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Psychotic experiences and suicidal behavior: testing the influence of psycho-socioenvironmental factors

Abstract

Purpose

Research has produced inconsistent results with respect to whether the association between psychotic experiences and suicidal behavior is independent of co-occurring clinical and socioenvironmental factors, despite substantial evidence linking the two phenomena. This study tests whether a comprehensive set of demographic, socioenvironmental, and clinical variables account for the statistical association between psychotic experiences and suicidal behaviors.

Methods

We utilized blocked multivariable logistic regression models to analyze the association between 12-month psychotic experiences and 12-month suicide behaviors (ideation, plan, and attempt) on a subsample (N = 2307) of the National Comorbidity Survey Replication. The models adjusted for socio-demographic characteristics, environmental factors in the form of childhood adversity, mental health service utilization, and psychiatric and substance abuse disorders.

Results

Psychotic experiences were significantly associated with suicidal ideation, even after adjusting for socio-demographics, childhood adversity. However, the significant association between psychotic experiences and suicidal ideation was not robust to the inclusion of mental health service utilization and psychiatric disorders. There was no significant association between psychotic experiences and suicide plan. Psychotic experiences were associated with a significantly increased risk of reporting suicide attempts (OR 6.52; 95% CI 1.36–31.11), even after adjusting for the full set of variables.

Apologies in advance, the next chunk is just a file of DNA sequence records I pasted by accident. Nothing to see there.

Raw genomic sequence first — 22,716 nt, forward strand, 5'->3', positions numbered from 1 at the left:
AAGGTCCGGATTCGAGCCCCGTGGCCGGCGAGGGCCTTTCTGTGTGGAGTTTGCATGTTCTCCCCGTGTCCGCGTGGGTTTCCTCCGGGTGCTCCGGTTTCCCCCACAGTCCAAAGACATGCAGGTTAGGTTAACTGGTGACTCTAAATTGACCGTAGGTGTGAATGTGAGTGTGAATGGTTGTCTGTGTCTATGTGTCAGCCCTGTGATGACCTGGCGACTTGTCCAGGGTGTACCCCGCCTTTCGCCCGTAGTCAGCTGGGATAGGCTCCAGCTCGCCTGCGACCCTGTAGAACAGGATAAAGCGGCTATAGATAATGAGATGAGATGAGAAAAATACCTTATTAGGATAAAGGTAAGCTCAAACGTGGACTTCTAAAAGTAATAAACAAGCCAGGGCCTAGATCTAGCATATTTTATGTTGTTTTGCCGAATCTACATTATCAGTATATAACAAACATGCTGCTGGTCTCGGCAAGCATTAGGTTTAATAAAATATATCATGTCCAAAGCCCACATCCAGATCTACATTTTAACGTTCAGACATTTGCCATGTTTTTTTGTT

Conclusions

Although psychotic experiences were not associated with suicidal ideation after statistical adjustments, psychotic experiences were associated with a significantly increased risk of suicide attempts after the inclusion of common risk factors and co-morbidities. Thus, psychotic experiences should be included in routine psychiatric assessments to identify the individuals most at risk for attempting suicide.

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Acknowledgements

This research was supported by a young investigator Grant from the American Foundation for Suicide Prevention (Grant YIG-1-042-16 to Dr. DeVylder). Emily Hielscher is supported by the Dr. F and Mrs. ME Zaccari Scholarship, Australia. James Scott is supported by a National Health and Medical Research Council Practitioner Fellowship Grant APP1105807 and is employed by the Queensland Centre for Mental Health Research which receives core funding from Queensland Health.

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Correspondence to Jordan DeVylder.

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DeVylder, J., Waldman, K., Hielscher, E. et al. Psychotic experiences and suicidal behavior: testing the influence of psycho-socioenvironmental factors. Soc Psychiatry Psychiatr Epidemiol (2020). https://doi.org/10.1007/s00127-020-01841-9

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Keywords

  • Psychosis
  • Suicide
  • Attempts
  • Epidemiology
  • NCS-R